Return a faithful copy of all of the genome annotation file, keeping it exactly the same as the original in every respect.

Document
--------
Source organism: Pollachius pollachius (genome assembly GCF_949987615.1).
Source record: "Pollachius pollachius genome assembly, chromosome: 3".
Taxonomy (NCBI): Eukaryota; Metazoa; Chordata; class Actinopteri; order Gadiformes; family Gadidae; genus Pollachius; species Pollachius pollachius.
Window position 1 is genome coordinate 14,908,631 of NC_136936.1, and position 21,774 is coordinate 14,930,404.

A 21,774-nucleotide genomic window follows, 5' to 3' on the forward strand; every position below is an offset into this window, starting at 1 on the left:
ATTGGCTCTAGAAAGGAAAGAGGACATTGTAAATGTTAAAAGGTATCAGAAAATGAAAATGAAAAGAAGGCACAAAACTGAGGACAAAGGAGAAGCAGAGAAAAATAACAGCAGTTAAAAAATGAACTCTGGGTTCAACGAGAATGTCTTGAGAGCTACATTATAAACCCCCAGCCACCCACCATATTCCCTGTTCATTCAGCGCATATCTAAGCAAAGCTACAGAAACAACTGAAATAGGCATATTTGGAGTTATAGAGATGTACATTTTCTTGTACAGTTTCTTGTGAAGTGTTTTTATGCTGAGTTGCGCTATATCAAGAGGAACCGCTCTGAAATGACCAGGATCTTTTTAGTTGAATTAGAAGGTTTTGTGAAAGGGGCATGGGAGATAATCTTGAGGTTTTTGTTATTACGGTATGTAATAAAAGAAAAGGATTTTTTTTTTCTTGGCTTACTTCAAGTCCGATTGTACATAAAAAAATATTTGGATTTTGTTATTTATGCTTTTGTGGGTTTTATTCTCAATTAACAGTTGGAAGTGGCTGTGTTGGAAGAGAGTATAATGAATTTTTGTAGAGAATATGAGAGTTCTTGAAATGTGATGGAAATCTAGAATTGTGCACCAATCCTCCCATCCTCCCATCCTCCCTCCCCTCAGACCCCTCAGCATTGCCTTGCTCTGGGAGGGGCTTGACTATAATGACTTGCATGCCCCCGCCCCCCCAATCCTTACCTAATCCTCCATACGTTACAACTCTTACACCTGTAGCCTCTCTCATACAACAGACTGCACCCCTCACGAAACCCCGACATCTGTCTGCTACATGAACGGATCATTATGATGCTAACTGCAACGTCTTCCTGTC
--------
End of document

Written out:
Source organism: Pollachius pollachius (genome assembly GCF_949987615.1).
Source record: "Pollachius pollachius genome assembly, chromosome: 3".
Taxonomy (NCBI): Eukaryota; Metazoa; Chordata; class Actinopteri; order Gadiformes; family Gadidae; genus Pollachius; species Pollachius pollachius.
Window position 1 is genome coordinate 14,908,631 of NC_136936.1, and position 21,774 is coordinate 14,930,404.

A 21,774-nucleotide genomic window follows, 5' to 3' on the forward strand; every position below is an offset into this window, starting at 1 on the left:
ATTGGCTCTAGAAAGGAAAGAGGACATTGTAAATGTTAAAAGGTATCAGAAAATGAAAATGAAAAGAAGGCACAAAACTGAGGACAAAGGAGAAGCAGAGAAAAATAACAGCAGTTAAAAAATGAACTCTGGGTTCAACGAGAATGTCTTGAGAGCTACATTATAAACCCCCAGCCACCCACCATATTCCCTGTTCATTCAGCGCATATCTAAGCAAAGCTACAGAAACAACTGAAATAGGCATATTTGGAGTTATAGAGATGTACATTTTCTTGTACAGTTTCTTGTGAAGTGTTTTTATGCTGAGTTGCGCTATATCAAGAGGAACCGCTCTGAAATGACCAGGATCTTTTTAGTTGAATTAGAAGGTTTTGTGAAAGGGGCATGGGAGATAATCTTGAGGTTTTTGTTATTACGGTATGTAATAAAAGAAAAGGATTTTTTTTTTCTTGGCTTACTTCAAGTCCGATTGTACATAAAAAAATATTTGGATTTTGTTATTTATGCTTTTGTGGGTTTTATTCTCAATTAACAGTTGGAAGTGGCTGTGTTGGAAGAGAGTATAATGAATTTTTGTAGAGAATATGAGAGTTCTTGAAATGTGATGGAAATCTAGAATTGTGCACCAATCCTCCCATCCTCCCATCCTCCCTCCCCTCAGACCCCTCAGCATTGCCTTGCTCTGGGAGGGGCTTGACTATAATGACTTGCATGCCCCCGCCCCCCCAATCCTTACCTAATCCTCCATACGTTACAACTCTTACACCTGTAGCCTCTCTCATACAACAGACTGCACCCCTCACGAAACCCCGACATCTGTCTGCTACATGAACGGATCATTATGATGCTAACTGCAACGTCTTCCTGTC